Businesses Inviting Crises By Not Using Social Media for Crisis Management

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    Over 50% of respondents in a recent poll still not using social media for management

    Living and breathing crisis management as we do, it’s easy to lose sight of the fact that most organizations simply are not up to date or proficient when it comes to the tools and tactics they’re relying on to carry them out of an ugly situation.

    This summer, PwC US surveyed businesses to determine how they are planning and preparing for crisis management, and of course, social media was a hot topic. Here’s a quote:

    According to PwC’s survey, more than half of the respondents – 57 percent – do not officially use social media as a crisis management resource. For companies that have begun integrating social media into their crisis management efforts – Facebook and Twitter cited the most often – not all are seeing improvement in their capabilities. Thirty-eight percent of survey respondents are modestly leveraging it as a tool, but not necessarily seeing improvements in their capabilities, whereas eight percent of respondents believe that social media has become an enabler for their organization to proactively identify and respond to crisis events.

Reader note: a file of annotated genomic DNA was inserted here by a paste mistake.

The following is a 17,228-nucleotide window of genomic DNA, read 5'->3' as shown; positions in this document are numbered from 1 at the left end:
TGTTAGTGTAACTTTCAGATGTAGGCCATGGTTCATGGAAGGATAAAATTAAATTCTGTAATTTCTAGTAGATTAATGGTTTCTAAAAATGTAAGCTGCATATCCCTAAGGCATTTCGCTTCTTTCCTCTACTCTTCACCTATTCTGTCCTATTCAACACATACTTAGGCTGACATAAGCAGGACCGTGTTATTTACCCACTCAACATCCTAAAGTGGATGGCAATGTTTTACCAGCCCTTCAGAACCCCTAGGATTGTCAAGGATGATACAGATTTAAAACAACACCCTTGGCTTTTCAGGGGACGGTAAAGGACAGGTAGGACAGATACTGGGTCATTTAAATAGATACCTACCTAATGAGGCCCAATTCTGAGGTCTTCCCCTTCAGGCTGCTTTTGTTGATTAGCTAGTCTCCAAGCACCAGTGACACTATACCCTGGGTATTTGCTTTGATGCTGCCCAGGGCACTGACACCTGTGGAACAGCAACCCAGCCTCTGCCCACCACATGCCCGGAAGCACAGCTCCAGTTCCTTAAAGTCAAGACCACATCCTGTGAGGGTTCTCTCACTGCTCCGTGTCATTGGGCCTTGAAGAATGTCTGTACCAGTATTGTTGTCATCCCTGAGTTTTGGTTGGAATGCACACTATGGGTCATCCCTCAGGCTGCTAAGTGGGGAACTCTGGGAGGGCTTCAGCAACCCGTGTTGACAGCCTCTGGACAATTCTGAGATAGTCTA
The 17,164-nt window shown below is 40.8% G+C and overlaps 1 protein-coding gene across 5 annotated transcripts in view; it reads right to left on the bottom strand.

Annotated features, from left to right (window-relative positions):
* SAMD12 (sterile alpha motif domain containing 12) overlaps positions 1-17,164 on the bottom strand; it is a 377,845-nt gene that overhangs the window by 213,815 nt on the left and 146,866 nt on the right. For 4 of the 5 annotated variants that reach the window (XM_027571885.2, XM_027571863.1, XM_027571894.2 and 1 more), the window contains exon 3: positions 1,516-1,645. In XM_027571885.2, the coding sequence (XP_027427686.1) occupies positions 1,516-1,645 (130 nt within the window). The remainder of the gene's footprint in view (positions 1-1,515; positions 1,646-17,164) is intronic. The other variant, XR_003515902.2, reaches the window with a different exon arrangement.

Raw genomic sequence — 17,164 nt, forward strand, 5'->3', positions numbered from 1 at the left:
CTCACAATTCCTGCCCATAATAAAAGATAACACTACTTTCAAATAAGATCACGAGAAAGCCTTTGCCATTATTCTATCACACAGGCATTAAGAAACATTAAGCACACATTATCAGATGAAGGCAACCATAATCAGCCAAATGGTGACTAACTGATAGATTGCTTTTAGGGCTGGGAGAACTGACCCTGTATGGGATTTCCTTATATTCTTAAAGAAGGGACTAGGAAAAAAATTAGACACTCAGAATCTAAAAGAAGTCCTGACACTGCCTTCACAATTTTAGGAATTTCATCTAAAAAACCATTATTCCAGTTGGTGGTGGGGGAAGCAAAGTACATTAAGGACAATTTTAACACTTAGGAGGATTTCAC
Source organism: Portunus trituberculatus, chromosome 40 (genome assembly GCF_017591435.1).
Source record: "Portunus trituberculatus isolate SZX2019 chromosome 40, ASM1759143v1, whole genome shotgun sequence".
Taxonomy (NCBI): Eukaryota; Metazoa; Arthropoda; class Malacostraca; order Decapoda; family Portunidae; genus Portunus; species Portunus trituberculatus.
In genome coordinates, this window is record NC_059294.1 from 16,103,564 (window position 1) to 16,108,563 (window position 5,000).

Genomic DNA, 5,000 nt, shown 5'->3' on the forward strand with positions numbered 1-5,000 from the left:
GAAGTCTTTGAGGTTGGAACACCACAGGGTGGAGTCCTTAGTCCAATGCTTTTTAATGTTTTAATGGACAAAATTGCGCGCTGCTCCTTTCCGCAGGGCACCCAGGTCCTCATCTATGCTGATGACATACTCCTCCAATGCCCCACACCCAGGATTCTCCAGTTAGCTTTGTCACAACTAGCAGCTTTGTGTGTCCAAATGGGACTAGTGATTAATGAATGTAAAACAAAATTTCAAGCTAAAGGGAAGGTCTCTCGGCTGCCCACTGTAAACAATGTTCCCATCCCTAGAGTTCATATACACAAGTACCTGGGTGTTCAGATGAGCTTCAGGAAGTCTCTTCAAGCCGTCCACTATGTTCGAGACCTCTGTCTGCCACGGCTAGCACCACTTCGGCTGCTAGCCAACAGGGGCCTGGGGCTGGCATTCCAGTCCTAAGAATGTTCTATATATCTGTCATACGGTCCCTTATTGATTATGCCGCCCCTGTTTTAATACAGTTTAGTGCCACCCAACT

We’d like to address a couple of points here, starting with the majority of organizations that still do not use social media as a crisis management resource. To be frank, if you’re not at least monitoring for mentions of your name and associated keywords online, you must really want trouble. There are several entirely free and automated tools that can do this for you. Not using them is the social media equivalent of removing the batteries from all of your smoke detectors.

    That point leads us right to the companies that are “modestly leveraging” social media as a crisis management tool, but not seeing improvements. What this response is indicative of, more than anything, is a lack of understanding as to A) how to set up social media for crisis management and B) how to use the information that’s being pulled in.

    Like any new tool, social media requires planning, training, practice, and preparation in order to make use of it to your full advantage. Put the time in and you’ll reap the benefits; half-ass things and you could easily join the ranks of respondents saying they don’t see any difference.

    For more resources, see the Free Management Library topic: Crisis Management

    [Jonathan Bernstein is president of Bernstein Crisis Management, Inc., an international crisis management consultancy, and author of Manager’s Guide to Crisis Management and Keeping the Wolves at Bay – Media Training. Erik Bernstein is the Social Media Manager for the firm, and also the editor of its newsletter, Crisis Manager]